Anton Altaparmakov wrote:On Tue, 2005-10-11 at 00:49 +0200, Mikulas Patocka wrote:On Mon, 10 Oct 2005, Anton Altaparmakov wrote:
What should a filesystem driver do if it can't suddenly read or write any
blocks on media?
Two clear choices:
1) Switch to read-only and use the cached data to fulfil requests and
fail all others.
2) Ask the user to insert the media/plug the device back in (this is by
far the most likely cause of all requests suddenly failing) and then
continue where they left off.
It is unfortunate that Linux does not allow for 2) so you need to do 1).
I recently looked into 2) a bit and the dm multipath code is almost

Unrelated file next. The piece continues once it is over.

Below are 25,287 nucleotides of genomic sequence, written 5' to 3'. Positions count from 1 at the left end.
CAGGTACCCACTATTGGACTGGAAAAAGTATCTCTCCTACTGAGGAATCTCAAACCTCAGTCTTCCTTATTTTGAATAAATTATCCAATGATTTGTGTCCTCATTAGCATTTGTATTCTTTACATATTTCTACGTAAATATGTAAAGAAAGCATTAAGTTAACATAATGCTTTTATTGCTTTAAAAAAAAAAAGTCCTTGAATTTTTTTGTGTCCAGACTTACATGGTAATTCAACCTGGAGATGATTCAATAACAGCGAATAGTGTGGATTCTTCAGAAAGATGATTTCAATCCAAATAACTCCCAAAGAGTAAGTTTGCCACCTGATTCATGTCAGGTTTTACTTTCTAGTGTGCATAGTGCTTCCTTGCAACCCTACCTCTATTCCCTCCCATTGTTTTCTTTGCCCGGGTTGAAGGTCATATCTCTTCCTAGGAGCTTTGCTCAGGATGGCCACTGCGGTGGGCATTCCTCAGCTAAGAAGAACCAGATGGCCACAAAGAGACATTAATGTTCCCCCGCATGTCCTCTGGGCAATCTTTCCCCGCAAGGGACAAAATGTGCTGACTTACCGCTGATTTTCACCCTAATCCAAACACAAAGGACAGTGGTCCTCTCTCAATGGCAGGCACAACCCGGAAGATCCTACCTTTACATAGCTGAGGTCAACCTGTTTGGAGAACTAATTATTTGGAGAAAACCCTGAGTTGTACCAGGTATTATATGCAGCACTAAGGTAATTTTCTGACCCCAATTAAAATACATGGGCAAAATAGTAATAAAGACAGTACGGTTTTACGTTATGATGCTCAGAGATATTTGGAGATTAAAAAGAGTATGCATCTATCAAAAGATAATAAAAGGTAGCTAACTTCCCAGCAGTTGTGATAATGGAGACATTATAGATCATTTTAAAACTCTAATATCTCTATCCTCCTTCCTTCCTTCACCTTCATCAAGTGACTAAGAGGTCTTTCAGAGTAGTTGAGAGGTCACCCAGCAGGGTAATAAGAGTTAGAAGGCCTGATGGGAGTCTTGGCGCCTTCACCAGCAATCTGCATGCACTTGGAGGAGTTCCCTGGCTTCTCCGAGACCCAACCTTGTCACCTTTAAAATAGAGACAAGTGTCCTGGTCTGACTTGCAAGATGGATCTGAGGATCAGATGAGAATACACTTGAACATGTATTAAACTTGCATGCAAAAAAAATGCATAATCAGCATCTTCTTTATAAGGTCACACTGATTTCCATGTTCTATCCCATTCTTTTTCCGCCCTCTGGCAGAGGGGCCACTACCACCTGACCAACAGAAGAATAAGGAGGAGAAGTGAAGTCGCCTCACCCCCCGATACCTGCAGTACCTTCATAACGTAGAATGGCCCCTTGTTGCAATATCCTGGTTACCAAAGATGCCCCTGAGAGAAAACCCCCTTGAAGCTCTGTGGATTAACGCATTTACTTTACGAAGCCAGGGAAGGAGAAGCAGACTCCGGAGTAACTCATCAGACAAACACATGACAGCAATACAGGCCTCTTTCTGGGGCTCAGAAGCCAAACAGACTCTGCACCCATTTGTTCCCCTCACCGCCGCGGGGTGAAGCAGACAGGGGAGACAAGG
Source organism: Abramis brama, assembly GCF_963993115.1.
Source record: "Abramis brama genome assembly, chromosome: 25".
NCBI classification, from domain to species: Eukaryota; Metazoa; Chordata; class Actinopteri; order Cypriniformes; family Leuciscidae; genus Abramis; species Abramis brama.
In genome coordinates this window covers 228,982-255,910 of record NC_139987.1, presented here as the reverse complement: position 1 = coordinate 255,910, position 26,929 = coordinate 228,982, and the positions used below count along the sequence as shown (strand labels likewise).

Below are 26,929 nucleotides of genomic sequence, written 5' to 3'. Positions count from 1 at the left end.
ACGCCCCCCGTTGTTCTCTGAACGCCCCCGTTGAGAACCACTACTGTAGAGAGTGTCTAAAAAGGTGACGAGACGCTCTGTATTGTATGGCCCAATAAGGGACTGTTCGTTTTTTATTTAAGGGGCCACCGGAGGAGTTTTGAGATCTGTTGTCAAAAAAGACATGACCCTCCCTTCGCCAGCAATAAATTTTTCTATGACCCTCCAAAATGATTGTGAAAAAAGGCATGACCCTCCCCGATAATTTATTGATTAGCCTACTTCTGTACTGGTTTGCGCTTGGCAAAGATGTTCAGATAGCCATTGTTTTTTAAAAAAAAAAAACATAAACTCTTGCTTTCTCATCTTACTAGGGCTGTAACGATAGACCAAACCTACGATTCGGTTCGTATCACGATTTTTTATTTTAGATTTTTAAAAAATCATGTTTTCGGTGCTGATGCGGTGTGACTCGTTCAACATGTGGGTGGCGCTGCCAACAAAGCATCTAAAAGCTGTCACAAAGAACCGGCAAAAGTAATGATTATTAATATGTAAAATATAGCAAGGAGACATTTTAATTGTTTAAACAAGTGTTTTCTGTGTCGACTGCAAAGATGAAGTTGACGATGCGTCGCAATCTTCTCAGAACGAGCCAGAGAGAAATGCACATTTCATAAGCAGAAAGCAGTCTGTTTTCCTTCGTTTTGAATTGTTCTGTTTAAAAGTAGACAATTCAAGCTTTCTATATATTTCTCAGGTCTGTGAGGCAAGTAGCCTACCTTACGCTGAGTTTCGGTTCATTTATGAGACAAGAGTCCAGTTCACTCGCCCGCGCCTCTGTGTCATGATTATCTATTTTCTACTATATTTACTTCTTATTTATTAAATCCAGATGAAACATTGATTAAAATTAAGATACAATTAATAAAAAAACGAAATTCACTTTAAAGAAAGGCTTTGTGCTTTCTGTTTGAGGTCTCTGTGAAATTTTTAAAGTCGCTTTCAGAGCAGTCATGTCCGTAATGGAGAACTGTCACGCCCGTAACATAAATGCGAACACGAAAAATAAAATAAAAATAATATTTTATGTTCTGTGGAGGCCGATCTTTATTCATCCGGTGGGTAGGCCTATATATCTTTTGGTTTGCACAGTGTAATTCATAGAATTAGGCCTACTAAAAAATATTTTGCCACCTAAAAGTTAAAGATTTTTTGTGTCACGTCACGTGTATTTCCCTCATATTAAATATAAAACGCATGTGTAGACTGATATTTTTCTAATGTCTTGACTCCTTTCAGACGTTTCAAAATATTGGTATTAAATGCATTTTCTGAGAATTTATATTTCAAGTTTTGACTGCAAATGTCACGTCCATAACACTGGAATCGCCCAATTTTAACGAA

enough to do exactly this.
If you configure your block device as an mpath device that queues on
path failure, and change the table to the new device location on device
re-attach, the queued up i/o will be flushed out. Almost. Right now,
when you change the table and resume the dm mapping, it does a suspend
which attempts to write out the data to a device which is no longer
there, causing it to just be dropped on the floor. If this were changed
not to do that, and perhaps set a timer so that the dirty data wouldn't
be left around forever if the device wasn't reattached, 2) would
definitely be possible.
I realize that the userspace intervention required may involve a bit of
dark magic, but my point is most of the code required on the kernel side
is already implemented.